People who are in a precarious situation, struggling with how to get from month to month, buy produce at cheaper prices, but at what expense? At the expense of the environment and at some other worker being exploited. This is an endless circle, which we are trapped in and we are all guilty of it. I don’t want to change my phone every couple of years, but it breaks. It just doesn’t work. In-built obsolescence is a crime against humanity. We have the capacity to create something that would last for a century, but we don’t – because of this idea of endless growth, which is completely insane. And we are still stuck in it. Now we have an election and everybody’s talking about GDP growth. This is insane. This is the wrong thing to focus on.
Natasha Tripney: In Serbia, protestors had some success standing up to mining corporation Rio Tinto, but this kind of environmental damage is more easy to visualise, whereas I guess climate change is more abstract.
Žiga Divjak: That’s the problem. It’s so abstract. And even when you read everything about it, and you’re very well aware, on some level, you still believe it’s not true. I don’t mean you’re a climate denier. But it’s so hard to comprehend. It’s so hard to make sense out of it; it’s just impossible to imagine that it’s going to be that bad – you still hope that some magic will happen, or something will happen. I’m not trying to defend fatalism, it’s really useless in that regard, but to be too optimistic is also problematic or to bet that technology will save us.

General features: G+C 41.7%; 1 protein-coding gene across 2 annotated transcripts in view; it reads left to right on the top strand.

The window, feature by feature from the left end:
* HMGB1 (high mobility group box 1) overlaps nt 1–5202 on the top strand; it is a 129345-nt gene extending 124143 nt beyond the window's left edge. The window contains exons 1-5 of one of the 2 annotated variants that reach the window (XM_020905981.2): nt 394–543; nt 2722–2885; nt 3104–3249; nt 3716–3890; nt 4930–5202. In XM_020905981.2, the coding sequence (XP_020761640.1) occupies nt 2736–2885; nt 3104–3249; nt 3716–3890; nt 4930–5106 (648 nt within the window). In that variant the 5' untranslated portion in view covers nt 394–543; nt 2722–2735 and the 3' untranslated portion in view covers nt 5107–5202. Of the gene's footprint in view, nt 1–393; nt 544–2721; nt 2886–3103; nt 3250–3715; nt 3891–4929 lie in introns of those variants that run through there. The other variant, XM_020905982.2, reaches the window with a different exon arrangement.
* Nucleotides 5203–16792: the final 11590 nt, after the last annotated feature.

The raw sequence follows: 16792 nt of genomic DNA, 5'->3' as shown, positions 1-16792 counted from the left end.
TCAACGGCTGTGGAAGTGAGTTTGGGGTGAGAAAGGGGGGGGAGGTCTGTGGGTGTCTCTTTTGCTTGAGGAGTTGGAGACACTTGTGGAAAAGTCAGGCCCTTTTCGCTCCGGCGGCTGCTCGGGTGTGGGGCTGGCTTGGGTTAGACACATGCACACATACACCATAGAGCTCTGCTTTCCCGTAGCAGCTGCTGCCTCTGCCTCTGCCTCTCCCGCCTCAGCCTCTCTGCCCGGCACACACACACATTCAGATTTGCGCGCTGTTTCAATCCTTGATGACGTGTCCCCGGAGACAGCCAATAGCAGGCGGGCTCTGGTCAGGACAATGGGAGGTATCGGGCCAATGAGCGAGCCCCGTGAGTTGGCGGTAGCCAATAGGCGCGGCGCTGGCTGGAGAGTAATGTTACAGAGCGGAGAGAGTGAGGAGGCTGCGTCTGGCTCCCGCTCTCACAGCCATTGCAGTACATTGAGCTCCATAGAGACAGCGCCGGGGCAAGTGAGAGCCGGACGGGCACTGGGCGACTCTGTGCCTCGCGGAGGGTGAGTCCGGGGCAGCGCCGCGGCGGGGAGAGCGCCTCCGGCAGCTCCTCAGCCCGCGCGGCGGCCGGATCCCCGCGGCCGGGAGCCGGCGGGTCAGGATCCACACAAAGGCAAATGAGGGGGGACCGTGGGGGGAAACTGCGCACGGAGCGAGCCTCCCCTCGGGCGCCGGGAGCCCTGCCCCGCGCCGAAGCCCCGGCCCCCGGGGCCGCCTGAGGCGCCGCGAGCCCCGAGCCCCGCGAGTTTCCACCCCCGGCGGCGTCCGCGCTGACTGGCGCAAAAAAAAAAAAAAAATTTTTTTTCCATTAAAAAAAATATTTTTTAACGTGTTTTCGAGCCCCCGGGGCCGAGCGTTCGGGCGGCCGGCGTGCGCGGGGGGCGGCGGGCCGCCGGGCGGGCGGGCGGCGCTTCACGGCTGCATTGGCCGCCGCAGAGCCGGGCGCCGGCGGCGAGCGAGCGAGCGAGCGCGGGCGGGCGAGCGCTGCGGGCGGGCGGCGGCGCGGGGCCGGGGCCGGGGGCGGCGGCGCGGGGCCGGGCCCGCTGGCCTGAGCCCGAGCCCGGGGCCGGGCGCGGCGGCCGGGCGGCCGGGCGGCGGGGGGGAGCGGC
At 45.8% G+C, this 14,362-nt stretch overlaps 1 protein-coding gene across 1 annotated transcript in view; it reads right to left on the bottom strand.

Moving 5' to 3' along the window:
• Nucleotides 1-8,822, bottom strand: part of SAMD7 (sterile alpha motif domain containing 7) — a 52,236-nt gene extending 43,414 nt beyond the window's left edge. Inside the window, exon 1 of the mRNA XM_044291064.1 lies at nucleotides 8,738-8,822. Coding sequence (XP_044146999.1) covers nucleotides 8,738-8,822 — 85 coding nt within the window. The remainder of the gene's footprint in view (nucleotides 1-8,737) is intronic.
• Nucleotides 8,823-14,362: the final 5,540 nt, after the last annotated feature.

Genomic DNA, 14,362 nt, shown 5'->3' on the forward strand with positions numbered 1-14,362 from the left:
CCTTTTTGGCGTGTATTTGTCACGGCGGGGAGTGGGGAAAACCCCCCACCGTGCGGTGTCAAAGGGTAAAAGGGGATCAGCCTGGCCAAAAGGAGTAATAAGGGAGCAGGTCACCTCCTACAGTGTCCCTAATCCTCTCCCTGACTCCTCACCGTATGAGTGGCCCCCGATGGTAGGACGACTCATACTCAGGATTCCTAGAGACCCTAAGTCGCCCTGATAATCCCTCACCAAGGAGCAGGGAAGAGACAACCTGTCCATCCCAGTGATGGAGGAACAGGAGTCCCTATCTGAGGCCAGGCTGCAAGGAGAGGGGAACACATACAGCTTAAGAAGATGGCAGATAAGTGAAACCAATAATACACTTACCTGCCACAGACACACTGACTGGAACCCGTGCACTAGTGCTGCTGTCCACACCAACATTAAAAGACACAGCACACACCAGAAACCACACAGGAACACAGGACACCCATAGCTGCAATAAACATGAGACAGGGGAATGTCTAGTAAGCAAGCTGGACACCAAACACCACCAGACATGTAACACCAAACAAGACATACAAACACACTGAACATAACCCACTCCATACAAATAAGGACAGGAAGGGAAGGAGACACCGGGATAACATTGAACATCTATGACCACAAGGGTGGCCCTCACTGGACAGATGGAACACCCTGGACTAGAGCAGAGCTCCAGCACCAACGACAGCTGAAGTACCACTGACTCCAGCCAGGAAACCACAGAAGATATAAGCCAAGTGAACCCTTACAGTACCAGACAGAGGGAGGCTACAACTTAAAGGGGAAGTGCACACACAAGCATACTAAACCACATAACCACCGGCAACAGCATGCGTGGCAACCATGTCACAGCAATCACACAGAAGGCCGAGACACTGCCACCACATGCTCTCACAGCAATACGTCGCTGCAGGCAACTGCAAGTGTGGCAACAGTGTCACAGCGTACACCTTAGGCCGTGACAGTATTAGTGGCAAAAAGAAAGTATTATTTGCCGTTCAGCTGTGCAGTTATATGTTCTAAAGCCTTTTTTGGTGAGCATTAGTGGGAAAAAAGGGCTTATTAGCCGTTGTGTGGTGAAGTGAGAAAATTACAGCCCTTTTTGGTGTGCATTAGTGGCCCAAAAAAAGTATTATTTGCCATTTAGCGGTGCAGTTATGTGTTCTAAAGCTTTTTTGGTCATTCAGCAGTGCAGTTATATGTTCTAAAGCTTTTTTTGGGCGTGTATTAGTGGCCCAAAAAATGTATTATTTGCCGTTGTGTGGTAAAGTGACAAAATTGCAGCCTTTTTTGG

Natasha Tripney: Do you think the Degrowth movement is a better way forward?
Žiga Divjak: I think that, for now, it’s the only thing that makes sense. And that’s why I think that art is so important because we really need to completely change our value system from believing that nature is divided from humans and that it’s something that should be conquered, or something that we possess. It’s a completely wrong ideology. It will drive us to the end of world or, definitely, to the end of humanity. We need to understand that it goes both ways all the time. And there’s so much we could learn from nature of which we are part, from which we are not divided.
Natasha Tripney is a writer, editor and critic based in London and Belgrade. She is the international editor for The Stage, the newspaper of the UK theatre industry. In 2011, she co-founded Exeunt, an online theatre magazine, which she edited until 2016. She is a contributor to the Guardian, Evening Standard, the BBC, Tortoise and Kosovo 2.0